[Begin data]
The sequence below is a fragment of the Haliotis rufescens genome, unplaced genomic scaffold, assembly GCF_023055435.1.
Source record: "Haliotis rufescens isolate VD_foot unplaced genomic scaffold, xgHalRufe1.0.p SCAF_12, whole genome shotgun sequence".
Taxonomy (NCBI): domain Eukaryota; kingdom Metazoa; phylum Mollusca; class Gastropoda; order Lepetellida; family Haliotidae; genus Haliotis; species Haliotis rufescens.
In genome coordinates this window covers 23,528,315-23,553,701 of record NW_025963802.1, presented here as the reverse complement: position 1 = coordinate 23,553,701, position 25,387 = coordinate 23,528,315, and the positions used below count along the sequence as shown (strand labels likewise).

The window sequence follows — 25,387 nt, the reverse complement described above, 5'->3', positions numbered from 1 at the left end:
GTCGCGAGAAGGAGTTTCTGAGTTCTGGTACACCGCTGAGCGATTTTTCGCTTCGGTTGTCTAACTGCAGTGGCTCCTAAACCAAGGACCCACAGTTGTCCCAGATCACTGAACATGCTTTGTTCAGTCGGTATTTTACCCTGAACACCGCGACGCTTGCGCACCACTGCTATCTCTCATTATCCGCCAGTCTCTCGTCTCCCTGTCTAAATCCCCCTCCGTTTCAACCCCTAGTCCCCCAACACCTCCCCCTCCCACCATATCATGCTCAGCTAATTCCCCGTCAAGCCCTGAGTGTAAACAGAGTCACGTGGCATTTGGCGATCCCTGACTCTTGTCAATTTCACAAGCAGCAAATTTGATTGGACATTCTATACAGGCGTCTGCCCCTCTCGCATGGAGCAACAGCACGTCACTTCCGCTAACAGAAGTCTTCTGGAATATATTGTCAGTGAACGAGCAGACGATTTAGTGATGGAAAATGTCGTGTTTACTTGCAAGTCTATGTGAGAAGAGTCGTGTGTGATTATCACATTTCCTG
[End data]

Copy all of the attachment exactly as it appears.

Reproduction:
The sequence below is a fragment of the Haliotis rufescens genome, unplaced genomic scaffold, assembly GCF_023055435.1.
Source record: "Haliotis rufescens isolate VD_foot unplaced genomic scaffold, xgHalRufe1.0.p SCAF_12, whole genome shotgun sequence".
Taxonomy (NCBI): domain Eukaryota; kingdom Metazoa; phylum Mollusca; class Gastropoda; order Lepetellida; family Haliotidae; genus Haliotis; species Haliotis rufescens.
In genome coordinates this window covers 23,528,315-23,553,701 of record NW_025963802.1, presented here as the reverse complement: position 1 = coordinate 23,553,701, position 25,387 = coordinate 23,528,315, and the positions used below count along the sequence as shown (strand labels likewise).

The window sequence follows — 25,387 nt, the reverse complement described above, 5'->3', positions numbered from 1 at the left end:
GTCGCGAGAAGGAGTTTCTGAGTTCTGGTACACCGCTGAGCGATTTTTCGCTTCGGTTGTCTAACTGCAGTGGCTCCTAAACCAAGGACCCACAGTTGTCCCAGATCACTGAACATGCTTTGTTCAGTCGGTATTTTACCCTGAACACCGCGACGCTTGCGCACCACTGCTATCTCTCATTATCCGCCAGTCTCTCGTCTCCCTGTCTAAATCCCCCTCCGTTTCAACCCCTAGTCCCCCAACACCTCCCCCTCCCACCATATCATGCTCAGCTAATTCCCCGTCAAGCCCTGAGTGTAAACAGAGTCACGTGGCATTTGGCGATCCCTGACTCTTGTCAATTTCACAAGCAGCAAATTTGATTGGACATTCTATACAGGCGTCTGCCCCTCTCGCATGGAGCAACAGCACGTCACTTCCGCTAACAGAAGTCTTCTGGAATATATTGTCAGTGAACGAGCAGACGATTTAGTGATGGAAAATGTCGTGTTTACTTGCAAGTCTATGTGAGAAGAGTCGTGTGTGATTATCACATTTCCTG